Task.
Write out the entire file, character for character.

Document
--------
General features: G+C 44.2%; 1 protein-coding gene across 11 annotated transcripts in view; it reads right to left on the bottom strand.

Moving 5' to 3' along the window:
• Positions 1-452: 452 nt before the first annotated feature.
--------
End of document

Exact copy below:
General features: G+C 44.2%; 1 protein-coding gene across 11 annotated transcripts in view; it reads right to left on the bottom strand.

Moving 5' to 3' along the window:
• Positions 1-452: 452 nt before the first annotated feature.